At some point in the second season of TOS, Sulu's console got an upgrade to include a scanner that rises out of the panel to his left. I have always been fascinated by the motions this scanner goes through as it rises out of the console.

What I'd like to know is if there are any dimensioned drawings for the prop as used on the original set, especially of the linkages which produce its motions. I'm convinced it is just a couple of uneven links, but I can't figure out the proportions or sweeps from retracted to deployed position. I'd be surprised if the original prop still exists from which a copy (or drawing) could be made; I'd also be surprised if any drawings were ever prepared to build the prop, that the prop accurately followed such a drawing, or that such a drawing (if it ever existed) survives to this day. Given all that, I'd settle for a "reverse-engineering" provided it accurately reproduces the motions as seen on-screen, and does so at the correct scale.

The attached image captures the scanner in mid-motion. It is from the episode "Friday's Child" at about the 40 minute mark. The in-story point is where Enterprise has been searching for a supposed ship in distress; unable to find it, they deem the distress call to be a Klingon lure and return to Capella IV. The immediately preceding on-screen action has Scott standing with Chekov at Spock's scanner station; Chekov states that a Klingon warship has taken up position directly in Enterprise's path; Scott orders Sulu to sound battle stations; shot cuts to Sulu and we see the scanner emerge.

The scanner motion can also be seen about 20 seconds in to the cold open for "Spock's Brain" (Season 3 episode 1).

Sulu's scanner

As well as being visible in this GIF:

enter image description here

  • 8
    Can you provide a reference (episode, time) to where the scanner is in motion? I'm fascinated by this question and would like to look at the scanner moving again, but not to the extent of running through the entire second season. Commented Jan 1, 2020 at 17:01
  • 1
    @OrganicMarble I've edited my question per your request.
    – Anthony X
    Commented Jan 1, 2020 at 19:36
  • Awesome, thanks! Commented Jan 1, 2020 at 19:45
  • 1
    I checked in the old Franz Joseph Technical Manual. Sadly, it says the scanner is classified :( Commented Jan 1, 2020 at 23:52

2 Answers 2


These aren't exactly what you're looking for but they might help.

First up we've got a series of close-up photos of the replica targeting scanner built for the TNG episode "Relics", which was ultimately never shown onscreen: http://www.startrekpropauthority.com/2010/09/tos-style-helm-targeting-scanner-from.html

And here is a set of blueprints for the TOS Enterprise bridge by Michael McMaster. Sheet #4 shows the targeting scanner and feature a scale, so a little creative work might let you figure out the dimensions: https://www.cygnus-x1.net/links/lcars/mcmaster-uss-enterprise-bridge-blueprints.php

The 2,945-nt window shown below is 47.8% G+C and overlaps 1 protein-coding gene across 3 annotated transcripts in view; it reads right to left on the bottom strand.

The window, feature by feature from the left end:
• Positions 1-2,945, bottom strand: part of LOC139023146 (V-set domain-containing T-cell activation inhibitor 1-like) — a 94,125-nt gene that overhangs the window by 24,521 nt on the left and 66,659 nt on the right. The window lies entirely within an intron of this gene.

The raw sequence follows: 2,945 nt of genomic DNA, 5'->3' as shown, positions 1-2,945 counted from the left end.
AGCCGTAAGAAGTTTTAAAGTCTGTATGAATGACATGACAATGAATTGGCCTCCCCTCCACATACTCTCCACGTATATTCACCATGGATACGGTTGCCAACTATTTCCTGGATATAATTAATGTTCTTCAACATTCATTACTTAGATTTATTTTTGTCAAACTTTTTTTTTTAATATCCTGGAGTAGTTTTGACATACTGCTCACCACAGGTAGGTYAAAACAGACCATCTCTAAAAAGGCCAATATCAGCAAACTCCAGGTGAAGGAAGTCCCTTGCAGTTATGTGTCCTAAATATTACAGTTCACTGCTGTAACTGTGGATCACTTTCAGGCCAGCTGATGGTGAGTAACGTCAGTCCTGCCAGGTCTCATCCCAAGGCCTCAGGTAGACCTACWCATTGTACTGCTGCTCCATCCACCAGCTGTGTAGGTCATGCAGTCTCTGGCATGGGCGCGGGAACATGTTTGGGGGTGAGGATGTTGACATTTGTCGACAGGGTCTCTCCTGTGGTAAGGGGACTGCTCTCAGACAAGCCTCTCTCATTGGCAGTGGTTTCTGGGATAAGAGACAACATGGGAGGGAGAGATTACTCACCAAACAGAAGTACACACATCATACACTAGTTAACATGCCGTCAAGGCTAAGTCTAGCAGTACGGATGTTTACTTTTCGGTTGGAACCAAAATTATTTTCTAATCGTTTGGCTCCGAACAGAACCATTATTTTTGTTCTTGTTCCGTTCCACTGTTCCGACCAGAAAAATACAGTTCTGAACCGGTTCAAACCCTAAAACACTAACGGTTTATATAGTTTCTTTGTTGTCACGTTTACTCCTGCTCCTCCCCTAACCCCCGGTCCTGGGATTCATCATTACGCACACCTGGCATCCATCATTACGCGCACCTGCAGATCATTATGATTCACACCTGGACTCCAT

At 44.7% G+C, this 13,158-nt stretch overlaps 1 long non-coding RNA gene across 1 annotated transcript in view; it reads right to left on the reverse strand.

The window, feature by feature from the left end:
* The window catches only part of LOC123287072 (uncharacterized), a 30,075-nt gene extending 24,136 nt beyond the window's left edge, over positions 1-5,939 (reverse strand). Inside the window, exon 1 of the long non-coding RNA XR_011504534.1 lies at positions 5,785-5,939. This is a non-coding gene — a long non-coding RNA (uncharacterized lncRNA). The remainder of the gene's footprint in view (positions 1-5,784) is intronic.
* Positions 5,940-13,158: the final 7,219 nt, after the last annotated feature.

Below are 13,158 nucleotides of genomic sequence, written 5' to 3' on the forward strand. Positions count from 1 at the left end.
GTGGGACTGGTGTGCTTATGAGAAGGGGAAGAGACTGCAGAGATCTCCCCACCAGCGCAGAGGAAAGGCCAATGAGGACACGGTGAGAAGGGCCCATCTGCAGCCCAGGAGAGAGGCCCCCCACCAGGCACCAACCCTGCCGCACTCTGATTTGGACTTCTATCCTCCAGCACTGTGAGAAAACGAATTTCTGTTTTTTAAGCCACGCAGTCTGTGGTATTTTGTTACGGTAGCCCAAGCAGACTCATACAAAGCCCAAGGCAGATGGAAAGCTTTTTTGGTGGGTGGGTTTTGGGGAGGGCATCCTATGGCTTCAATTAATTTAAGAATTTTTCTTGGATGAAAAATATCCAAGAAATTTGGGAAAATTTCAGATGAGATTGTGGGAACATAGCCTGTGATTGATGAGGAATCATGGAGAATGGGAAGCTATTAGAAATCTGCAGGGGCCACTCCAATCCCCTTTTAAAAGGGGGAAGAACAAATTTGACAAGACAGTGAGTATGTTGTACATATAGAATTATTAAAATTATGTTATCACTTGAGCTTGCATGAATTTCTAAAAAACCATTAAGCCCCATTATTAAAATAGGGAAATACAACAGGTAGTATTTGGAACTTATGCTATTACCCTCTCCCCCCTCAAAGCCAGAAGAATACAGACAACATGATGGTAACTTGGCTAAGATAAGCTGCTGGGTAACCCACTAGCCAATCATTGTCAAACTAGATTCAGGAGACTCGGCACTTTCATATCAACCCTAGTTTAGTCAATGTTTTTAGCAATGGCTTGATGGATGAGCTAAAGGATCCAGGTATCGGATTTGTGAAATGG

enter image description here

  • 3
    Thanks for the links, but they don't provide what I'm looking for. The pictures in your first link are nice, but don't offer any clue as to how it could operate; I'm not convinced that the photographed article is anything more than a static prop. The on-set pictures lead me to think that there were two versions of the prop used in actual TOS filming - moving and non-moving. The blueprint only shows superficial outlines, not the sort of mechanical details necessary to construct a replica which reproduces the motion as seen on-screen.
    – Anthony X
    Commented Jan 1, 2020 at 15:52
  • 3
    @AnthonyX That's fair. But I actually don't think there were two versions of the scanner. Unless I'm misunderstanding, this article about the console restoration suggests that there was only ever the single moving piece: startrek.com/article/… But if you're looking to recreate it, I'd suggest trying propmaking forums and the like. I'm sure someone's done it somewhere, or maybe try contacting the Museum of Pop Culture in Seattle to ask them about the restoration they did. Commented Jan 1, 2020 at 21:32
  • Thanks for that restoration article. It does provide some useful insight. It gives some clues about how it works, but still not enough to build a reproduction. Obviously, the article's author had what they needed to do it. As for my "two versions" remark, those additional pictures help me see my earlier misunderstanding.
    – Anthony X
    Commented Jan 1, 2020 at 21:46
  • I believe the folks at Star Trek Tour have recreated the scanner. They might be able to help you with the motion. startrektour.com Commented May 18, 2021 at 22:03

I found the answer I was seeking in a deleted post which I hadn't noticed 'til just now. Thanks to @todd-smith for the animated gif in this deleted post https://scifi.stackexchange.com/a/262622/31181

Although this drawing is obviously not original to the production, it appears to be

  • correctly proportioned
  • showing the linkages which produce the prop motions
  • accurately reproducing the movement of the original prop

thus satisfies what I was looking for.

I'd like to give him credit for the find if possible.

enter image description here

  • 2
    That appears to be the schematic for a fan-made prop, not the original scanner. As such, this doesn't answer the question asked which is about the TV prop
    – Valorum
    Commented Nov 12, 2022 at 14:15
  • 3
    @Valorum point taken, but in my question I did say I'd settle for a reverse-engineering provided that it reproduced the movements of the original prop, which this appears to do.
    – Anthony X
    Commented Nov 12, 2022 at 14:43

Your Answer

By clicking “Post Your Answer”, you agree to our terms of service and acknowledge you have read our privacy policy.

Not the answer you're looking for? Browse other questions tagged or ask your own question.